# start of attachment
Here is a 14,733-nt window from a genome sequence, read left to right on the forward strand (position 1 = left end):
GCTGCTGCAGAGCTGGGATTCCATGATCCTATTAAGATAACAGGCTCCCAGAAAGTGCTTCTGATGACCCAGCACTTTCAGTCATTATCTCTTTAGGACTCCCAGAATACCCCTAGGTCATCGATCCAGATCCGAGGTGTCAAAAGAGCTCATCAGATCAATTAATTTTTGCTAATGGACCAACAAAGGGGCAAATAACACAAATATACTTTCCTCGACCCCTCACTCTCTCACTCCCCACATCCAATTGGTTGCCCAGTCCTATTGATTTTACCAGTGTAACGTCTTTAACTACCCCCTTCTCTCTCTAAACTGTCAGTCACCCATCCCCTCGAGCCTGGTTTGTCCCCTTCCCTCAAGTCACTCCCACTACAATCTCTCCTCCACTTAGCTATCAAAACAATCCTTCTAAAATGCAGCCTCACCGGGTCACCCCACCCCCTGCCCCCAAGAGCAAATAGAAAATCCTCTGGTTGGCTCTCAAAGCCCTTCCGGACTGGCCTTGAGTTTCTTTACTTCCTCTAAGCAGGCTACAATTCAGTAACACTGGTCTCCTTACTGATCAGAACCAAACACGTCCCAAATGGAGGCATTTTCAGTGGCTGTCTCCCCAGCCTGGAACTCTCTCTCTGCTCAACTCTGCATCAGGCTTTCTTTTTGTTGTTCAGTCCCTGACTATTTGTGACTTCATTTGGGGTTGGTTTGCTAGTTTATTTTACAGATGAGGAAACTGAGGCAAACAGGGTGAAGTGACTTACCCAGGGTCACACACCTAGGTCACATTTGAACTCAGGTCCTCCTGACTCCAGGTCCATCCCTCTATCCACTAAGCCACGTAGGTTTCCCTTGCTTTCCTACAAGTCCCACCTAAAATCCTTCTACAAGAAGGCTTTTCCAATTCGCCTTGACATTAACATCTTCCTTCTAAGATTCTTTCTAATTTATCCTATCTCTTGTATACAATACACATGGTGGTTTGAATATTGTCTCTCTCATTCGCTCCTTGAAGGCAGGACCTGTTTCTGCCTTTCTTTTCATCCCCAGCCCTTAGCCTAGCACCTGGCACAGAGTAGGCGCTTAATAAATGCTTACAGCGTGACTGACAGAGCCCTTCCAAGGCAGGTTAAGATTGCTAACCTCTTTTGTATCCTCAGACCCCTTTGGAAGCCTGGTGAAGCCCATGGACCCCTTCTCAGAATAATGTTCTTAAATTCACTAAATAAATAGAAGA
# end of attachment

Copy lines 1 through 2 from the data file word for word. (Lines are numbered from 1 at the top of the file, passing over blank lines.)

Here is a 14,733-nt window from a genome sequence, read left to right on the forward strand (position 1 = left end):
GCTGCTGCAGAGCTGGGATTCCATGATCCTATTAAGATAACAGGCTCCCAGAAAGTGCTTCTGATGACCCAGCACTTTCAGTCATTATCTCTTTAGGACTCCCAGAATACCCCTAGGTCATCGATCCAGATCCGAGGTGTCAAAAGAGCTCATCAGATCAATTAATTTTTGCTAATGGACCAACAAAGGGGCAAATAACACAAATATACTTTCCTCGACCCCTCACTCTCTCACTCCCCACATCCAATTGGTTGCCCAGTCCTATTGATTTTACCAGTGTAACGTCTTTAACTACCCCCTTCTCTCTCTAAACTGTCAGTCACCCATCCCCTCGAGCCTGGTTTGTCCCCTTCCCTCAAGTCACTCCCACTACAATCTCTCCTCCACTTAGCTATCAAAACAATCCTTCTAAAATGCAGCCTCACCGGGTCACCCCACCCCCTGCCCCCAAGAGCAAATAGAAAATCCTCTGGTTGGCTCTCAAAGCCCTTCCGGACTGGCCTTGAGTTTCTTTACTTCCTCTAAGCAGGCTACAATTCAGTAACACTGGTCTCCTTACTGATCAGAACCAAACACGTCCCAAATGGAGGCATTTTCAGTGGCTGTCTCCCCAGCCTGGAACTCTCTCTCTGCTCAACTCTGCATCAGGCTTTCTTTTTGTTGTTCAGTCCCTGACTATTTGTGACTTCATTTGGGGTTGGTTTGCTAGTTTATTTTACAGATGAGGAAACTGAGGCAAACAGGGTGAAGTGACTTACCCAGGGTCACACACCTAGGTCACATTTGAACTCAGGTCCTCCTGACTCCAGGTCCATCCCTCTATCCACTAAGCCACGTAGGTTTCCCTTGCTTTCCTACAAGTCCCACCTAAAATCCTTCTACAAGAAGGCTTTTCCAATTCGCCTTGACATTAACATCTTCCTTCTAAGATTCTTTCTAATTTATCCTATCTCTTGTATACAATACACATGGTGGTTTGAATATTGTCTCTCTCATTCGCTCCTTGAAGGCAGGACCTGTTTCTGCCTTTCTTTTCATCCCCAGCCCTTAGCCTAGCACCTGGCACAGAGTAGGCGCTTAATAAATGCTTACAGCGTGACTGACAGAGCCCTTCCAAGGCAGGTTAAGATTGCTAACCTCTTTTGTATCCTCAGACCCCTTTGGAAGCCTGGTGAAGCCCATGGACCCCTTCTCAGAATAATGTTCTTAAATTCACTAAATAAATAGAAGA